The wonderful gardens 

Ah! To be young



I also had some fabulous food while I was in Pune. Most of it was thanks to Shan's mum, however, I managed to sneak in one meal at Hotel Shreyas. The food was fantastic (just look at the pictures), there was tonnes of it and the prices were very, very reasonable.




Course 1

Incredible Aamrakhand


Most importantly, the service was one of the best I have ever had. The waiters were warm, sweet and insisted that I eat all of their specialities. They even cajoled me into having some amarakhand (after that extravagant meal). This sweet was all about creamy, mango-ey goodness. I stuffed every last gooey-spoonful down my throat and tottering periliously made my way out.

Deciding that I couldn't leave without paying a visit to Big-B's old hangout, I headed to the Goodluck Cafe.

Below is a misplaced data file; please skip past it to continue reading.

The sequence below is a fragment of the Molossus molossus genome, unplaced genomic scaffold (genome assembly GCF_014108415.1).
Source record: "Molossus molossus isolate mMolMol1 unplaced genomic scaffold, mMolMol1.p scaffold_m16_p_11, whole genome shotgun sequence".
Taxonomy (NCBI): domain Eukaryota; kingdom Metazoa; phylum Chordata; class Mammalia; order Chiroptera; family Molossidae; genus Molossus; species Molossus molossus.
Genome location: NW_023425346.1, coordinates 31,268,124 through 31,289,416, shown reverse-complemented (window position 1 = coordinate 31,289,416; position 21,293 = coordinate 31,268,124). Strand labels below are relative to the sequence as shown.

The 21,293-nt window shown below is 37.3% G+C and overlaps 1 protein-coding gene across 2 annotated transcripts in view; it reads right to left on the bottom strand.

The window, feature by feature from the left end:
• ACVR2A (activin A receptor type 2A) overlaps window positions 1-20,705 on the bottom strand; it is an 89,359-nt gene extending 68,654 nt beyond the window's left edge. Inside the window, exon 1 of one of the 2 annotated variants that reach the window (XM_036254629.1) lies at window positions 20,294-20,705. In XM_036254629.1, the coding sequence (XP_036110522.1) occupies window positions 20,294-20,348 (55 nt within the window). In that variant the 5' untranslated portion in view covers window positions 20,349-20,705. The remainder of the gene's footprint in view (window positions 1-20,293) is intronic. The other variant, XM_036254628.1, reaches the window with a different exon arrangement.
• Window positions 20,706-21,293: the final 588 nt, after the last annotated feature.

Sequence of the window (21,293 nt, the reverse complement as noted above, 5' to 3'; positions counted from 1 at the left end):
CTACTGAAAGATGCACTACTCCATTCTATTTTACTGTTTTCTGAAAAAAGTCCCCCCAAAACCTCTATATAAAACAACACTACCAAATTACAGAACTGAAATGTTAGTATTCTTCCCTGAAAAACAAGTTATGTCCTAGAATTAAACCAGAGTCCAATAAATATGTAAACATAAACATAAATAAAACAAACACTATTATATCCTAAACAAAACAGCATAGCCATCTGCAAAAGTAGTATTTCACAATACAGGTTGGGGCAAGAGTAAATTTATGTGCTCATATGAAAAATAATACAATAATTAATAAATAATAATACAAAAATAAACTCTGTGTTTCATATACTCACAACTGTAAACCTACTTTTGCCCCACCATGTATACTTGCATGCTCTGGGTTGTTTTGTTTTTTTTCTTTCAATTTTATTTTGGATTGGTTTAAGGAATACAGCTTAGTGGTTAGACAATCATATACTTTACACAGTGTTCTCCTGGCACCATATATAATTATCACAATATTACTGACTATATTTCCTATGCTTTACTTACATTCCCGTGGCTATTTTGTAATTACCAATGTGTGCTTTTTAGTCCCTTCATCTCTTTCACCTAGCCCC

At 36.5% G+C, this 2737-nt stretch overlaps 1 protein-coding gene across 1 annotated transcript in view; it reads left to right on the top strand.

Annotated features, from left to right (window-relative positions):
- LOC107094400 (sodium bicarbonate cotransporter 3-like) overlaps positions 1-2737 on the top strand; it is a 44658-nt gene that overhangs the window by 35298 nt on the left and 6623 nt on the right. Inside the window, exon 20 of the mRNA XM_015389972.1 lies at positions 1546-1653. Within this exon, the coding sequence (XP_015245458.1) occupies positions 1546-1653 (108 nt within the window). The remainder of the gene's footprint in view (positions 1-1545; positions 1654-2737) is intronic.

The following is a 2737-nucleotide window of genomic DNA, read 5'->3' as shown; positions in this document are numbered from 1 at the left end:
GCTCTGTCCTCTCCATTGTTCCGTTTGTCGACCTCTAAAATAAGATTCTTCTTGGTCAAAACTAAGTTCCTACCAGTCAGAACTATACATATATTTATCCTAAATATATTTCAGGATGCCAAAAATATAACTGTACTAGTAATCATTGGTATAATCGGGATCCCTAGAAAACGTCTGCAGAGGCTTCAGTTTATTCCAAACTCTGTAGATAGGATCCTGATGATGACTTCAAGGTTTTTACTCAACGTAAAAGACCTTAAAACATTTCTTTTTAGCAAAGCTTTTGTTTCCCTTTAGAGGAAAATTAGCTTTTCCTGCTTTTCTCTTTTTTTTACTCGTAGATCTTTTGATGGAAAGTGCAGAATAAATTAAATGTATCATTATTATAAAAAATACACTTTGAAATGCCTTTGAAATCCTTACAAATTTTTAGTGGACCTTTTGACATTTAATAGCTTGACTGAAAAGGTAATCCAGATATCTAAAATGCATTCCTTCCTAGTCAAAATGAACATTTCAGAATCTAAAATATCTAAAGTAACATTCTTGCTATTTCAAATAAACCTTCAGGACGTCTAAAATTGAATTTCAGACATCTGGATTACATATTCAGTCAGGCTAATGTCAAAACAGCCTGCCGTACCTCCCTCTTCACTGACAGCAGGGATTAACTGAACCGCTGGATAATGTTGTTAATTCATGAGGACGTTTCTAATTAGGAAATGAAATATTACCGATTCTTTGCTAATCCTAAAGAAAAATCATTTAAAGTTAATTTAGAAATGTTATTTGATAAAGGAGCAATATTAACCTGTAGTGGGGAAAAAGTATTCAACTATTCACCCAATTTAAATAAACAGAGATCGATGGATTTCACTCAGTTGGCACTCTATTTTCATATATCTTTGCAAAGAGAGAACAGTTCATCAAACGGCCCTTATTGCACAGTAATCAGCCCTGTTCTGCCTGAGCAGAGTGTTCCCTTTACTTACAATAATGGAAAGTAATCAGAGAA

This dingy, dirty, noisy, crowded little cafe was my favourite place in Pune. It had so much character, it was so alive. I sat there reading my book and just soaking in the atmosphere of the place. Oh! if only more restaurants had a quarter of the life that his place had. I polished off three cups of tea and reluctantly bid it adieu.

Iranian Tea at Goodluck Cafe


I spent very little time in Pune, but whatever I saw of it I really liked. It reminded me of a younger, more innocent Bangalore in many ways. There is lots more I want to do there (including visiting the uber-famous Joshi Vada Pav) but that will have to wait for some time.

Huge congratulations to one of my favourite couples. Much love. And a big shout out to Shan and KK's family for being so so warm and wonderful.


Ek thi Rani
Ek tha Raja